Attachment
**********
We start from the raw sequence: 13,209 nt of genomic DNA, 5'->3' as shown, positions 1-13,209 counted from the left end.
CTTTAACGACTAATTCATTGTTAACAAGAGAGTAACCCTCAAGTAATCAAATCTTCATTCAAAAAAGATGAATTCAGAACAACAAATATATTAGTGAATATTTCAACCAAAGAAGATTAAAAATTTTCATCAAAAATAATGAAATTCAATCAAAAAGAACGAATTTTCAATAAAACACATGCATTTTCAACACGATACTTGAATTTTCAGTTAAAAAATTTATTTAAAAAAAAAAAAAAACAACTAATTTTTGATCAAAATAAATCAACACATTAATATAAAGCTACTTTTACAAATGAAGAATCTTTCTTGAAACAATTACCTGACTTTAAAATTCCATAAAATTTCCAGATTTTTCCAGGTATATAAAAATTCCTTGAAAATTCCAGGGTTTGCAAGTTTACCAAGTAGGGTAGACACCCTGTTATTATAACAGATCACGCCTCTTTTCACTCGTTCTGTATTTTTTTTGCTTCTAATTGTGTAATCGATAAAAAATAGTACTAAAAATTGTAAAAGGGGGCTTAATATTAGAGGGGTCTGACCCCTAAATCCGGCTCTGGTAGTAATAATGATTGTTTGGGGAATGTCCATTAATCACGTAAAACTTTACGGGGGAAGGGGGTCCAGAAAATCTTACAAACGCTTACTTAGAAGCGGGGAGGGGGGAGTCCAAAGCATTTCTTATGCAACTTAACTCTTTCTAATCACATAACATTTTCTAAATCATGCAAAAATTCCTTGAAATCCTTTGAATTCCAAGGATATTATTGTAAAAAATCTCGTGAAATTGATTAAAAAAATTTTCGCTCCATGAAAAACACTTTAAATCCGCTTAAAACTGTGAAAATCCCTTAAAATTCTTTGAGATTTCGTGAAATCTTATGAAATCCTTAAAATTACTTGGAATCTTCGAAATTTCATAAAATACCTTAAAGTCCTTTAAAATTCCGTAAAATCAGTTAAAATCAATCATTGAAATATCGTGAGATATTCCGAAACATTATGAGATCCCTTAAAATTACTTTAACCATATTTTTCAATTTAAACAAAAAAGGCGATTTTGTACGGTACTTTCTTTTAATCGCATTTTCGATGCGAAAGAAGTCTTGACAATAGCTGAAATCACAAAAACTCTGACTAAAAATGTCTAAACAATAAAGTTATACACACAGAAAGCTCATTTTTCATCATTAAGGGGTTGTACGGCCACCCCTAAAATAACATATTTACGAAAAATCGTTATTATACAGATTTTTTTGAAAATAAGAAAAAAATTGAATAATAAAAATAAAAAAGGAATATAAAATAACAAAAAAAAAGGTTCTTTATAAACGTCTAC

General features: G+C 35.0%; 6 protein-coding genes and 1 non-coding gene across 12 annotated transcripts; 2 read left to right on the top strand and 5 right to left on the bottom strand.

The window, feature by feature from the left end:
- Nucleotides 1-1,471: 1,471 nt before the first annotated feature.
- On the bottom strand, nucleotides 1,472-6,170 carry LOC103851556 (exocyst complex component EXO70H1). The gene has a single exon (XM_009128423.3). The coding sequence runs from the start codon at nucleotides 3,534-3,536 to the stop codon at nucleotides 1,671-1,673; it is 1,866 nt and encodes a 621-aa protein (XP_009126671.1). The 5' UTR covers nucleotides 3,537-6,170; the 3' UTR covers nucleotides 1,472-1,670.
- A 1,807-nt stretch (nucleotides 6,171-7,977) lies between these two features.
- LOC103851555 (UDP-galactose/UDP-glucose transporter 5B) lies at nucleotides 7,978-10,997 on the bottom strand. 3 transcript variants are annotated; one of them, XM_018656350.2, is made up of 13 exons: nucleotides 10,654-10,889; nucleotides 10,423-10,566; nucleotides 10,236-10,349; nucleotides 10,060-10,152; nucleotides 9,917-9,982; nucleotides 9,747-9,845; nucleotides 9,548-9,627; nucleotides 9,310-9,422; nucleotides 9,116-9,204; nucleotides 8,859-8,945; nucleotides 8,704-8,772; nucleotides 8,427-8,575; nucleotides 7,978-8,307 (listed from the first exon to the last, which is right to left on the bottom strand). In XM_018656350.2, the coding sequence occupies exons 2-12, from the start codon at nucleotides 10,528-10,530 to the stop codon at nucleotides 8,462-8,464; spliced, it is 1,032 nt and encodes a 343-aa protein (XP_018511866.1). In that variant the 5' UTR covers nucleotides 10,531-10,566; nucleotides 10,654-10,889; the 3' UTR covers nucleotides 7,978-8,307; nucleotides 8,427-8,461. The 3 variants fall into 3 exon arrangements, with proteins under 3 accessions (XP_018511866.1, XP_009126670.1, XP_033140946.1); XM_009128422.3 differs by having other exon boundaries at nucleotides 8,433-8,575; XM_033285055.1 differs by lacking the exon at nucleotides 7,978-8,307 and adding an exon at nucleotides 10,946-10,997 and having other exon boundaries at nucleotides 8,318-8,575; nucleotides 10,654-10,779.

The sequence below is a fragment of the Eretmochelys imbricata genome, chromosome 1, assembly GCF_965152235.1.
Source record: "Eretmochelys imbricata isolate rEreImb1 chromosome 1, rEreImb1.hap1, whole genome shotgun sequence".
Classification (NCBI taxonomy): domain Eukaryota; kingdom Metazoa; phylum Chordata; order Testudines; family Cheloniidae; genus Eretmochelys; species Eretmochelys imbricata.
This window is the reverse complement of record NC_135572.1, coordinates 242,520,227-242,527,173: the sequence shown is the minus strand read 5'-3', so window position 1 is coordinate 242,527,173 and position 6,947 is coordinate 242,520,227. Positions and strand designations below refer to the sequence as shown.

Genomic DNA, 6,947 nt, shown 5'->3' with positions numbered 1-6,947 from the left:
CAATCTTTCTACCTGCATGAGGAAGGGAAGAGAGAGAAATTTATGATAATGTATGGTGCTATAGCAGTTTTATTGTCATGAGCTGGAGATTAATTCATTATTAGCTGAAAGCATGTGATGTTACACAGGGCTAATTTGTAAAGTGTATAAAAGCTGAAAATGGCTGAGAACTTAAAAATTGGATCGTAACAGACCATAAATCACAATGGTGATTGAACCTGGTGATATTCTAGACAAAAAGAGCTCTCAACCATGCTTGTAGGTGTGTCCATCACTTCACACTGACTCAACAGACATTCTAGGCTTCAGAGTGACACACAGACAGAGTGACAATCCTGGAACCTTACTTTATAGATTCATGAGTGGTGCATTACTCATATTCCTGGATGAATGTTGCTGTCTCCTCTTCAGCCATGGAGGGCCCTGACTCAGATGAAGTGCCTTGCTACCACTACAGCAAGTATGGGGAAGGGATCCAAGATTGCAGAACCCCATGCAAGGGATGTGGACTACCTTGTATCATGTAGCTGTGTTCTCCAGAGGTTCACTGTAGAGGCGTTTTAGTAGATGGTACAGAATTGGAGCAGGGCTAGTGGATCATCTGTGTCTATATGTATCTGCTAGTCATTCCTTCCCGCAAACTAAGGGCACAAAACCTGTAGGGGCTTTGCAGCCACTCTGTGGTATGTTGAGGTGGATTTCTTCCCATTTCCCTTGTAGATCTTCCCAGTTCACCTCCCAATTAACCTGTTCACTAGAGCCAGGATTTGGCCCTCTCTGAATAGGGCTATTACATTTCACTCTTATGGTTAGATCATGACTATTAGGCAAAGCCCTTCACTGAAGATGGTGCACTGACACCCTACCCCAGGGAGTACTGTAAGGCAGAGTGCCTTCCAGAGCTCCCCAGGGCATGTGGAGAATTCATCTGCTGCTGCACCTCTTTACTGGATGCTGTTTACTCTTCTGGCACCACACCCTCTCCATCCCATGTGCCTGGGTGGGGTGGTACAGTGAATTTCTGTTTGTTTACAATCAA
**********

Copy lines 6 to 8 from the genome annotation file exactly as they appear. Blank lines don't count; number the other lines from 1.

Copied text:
- On the bottom strand, nucleotides 1,472-6,170 carry LOC103851556 (exocyst complex component EXO70H1). The gene has a single exon (XM_009128423.3). The coding sequence runs from the start codon at nucleotides 3,534-3,536 to the stop codon at nucleotides 1,671-1,673; it is 1,866 nt and encodes a 621-aa protein (XP_009126671.1). The 5' UTR covers nucleotides 3,537-6,170; the 3' UTR covers nucleotides 1,472-1,670.
- A 1,807-nt stretch (nucleotides 6,171-7,977) lies between these two features.
- LOC103851555 (UDP-galactose/UDP-glucose transporter 5B) lies at nucleotides 7,978-10,997 on the bottom strand. 3 transcript variants are annotated; one of them, XM_018656350.2, is made up of 13 exons: nucleotides 10,654-10,889; nucleotides 10,423-10,566; nucleotides 10,236-10,349; nucleotides 10,060-10,152; nucleotides 9,917-9,982; nucleotides 9,747-9,845; nucleotides 9,548-9,627; nucleotides 9,310-9,422; nucleotides 9,116-9,204; nucleotides 8,859-8,945; nucleotides 8,704-8,772; nucleotides 8,427-8,575; nucleotides 7,978-8,307 (listed from the first exon to the last, which is right to left on the bottom strand). In XM_018656350.2, the coding sequence occupies exons 2-12, from the start codon at nucleotides 10,528-10,530 to the stop codon at nucleotides 8,462-8,464; spliced, it is 1,032 nt and encodes a 343-aa protein (XP_018511866.1). In that variant the 5' UTR covers nucleotides 10,531-10,566; nucleotides 10,654-10,889; the 3' UTR covers nucleotides 7,978-8,307; nucleotides 8,427-8,461. The 3 variants fall into 3 exon arrangements, with proteins under 3 accessions (XP_018511866.1, XP_009126670.1, XP_033140946.1); XM_009128422.3 differs by having other exon boundaries at nucleotides 8,433-8,575; XM_033285055.1 differs by lacking the exon at nucleotides 7,978-8,307 and adding an exon at nucleotides 10,946-10,997 and having other exon boundaries at nucleotides 8,318-8,575; nucleotides 10,654-10,779.